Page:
Following rumours this morning that Realtime Worlds had laid of the MyWorld team and had warned of cuts to APB, the Scottish developer has issued a statement confirming lay-offs but saying the MMO will remain fully operational.
“Further to the press release issued on the 7th July announcing the post-launch restructure for APB and expected redundancies, the 30-day consultation period with the affected staff has ended. The supporting infrastructure for a game inevitably changes once released, and those staff that couldn’t be redeployed to new projects in the Art, Audio, Coding, Design, Production, and QA departments have regrettably been made redundant,” said RTW in a just-issued statement.
“APB continues to be our primary development focus, and we remain fully committed to the game and its players.”
The exact number of redundancies was not confirmed.
The lay-off story broke this morning when a source told VG247: “The MyWorld team has been completely laid off.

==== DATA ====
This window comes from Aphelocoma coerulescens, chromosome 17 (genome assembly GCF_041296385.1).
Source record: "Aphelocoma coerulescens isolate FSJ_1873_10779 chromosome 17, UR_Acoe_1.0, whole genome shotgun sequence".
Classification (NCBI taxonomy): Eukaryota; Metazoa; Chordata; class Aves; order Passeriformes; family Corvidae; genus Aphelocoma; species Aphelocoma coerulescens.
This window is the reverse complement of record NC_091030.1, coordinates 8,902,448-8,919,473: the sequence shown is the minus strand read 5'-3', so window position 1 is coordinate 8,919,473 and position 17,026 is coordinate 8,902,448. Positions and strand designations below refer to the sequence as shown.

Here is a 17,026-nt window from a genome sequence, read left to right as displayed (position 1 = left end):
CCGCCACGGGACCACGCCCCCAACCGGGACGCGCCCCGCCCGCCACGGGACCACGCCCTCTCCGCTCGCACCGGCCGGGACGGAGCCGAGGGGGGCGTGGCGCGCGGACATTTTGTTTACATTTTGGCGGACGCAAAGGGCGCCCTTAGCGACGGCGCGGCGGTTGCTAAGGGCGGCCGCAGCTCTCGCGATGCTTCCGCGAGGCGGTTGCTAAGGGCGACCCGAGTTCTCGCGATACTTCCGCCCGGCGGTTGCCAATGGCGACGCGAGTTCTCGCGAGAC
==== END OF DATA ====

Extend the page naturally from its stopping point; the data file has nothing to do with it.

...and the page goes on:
“As many as 60 may have gone, but there’s a rumour they may be trying to sell the team as a smaller entity. I don’t know the exact figure.”
An email was apparently sent to staff yesterday saying there could be drastic cuts made to newly-launched crime MMO APB.
Rumours are circulating that the Scottish developer is seeking to sell on APB entirely. VG247 has been told today that the company has spent more than $100 million in total.
MyWorld, a project that looked like a cross between social networks and LittleBigPlanet, was only announced on July 28, while APB launched in late June in the US and early July in Europe.
VG247 poster Massiveslag appeared to confirm the news this morning, warning that APB’s staff count was to shrink.
“As of 11:30 GMT Realtime Worlds have put a large proportion on their workforce on gardening leave ranging from 4-8 weeks,” he said.
“APB’s staff will be reduced to admin and a skeleton staff of devs and artists to keep it running and do general updates, but this looks like the end of RTW.”
Rumours have circled all week that RTW had gone bust, following hints from sources that the studio had reached a critical point in terms of funding.
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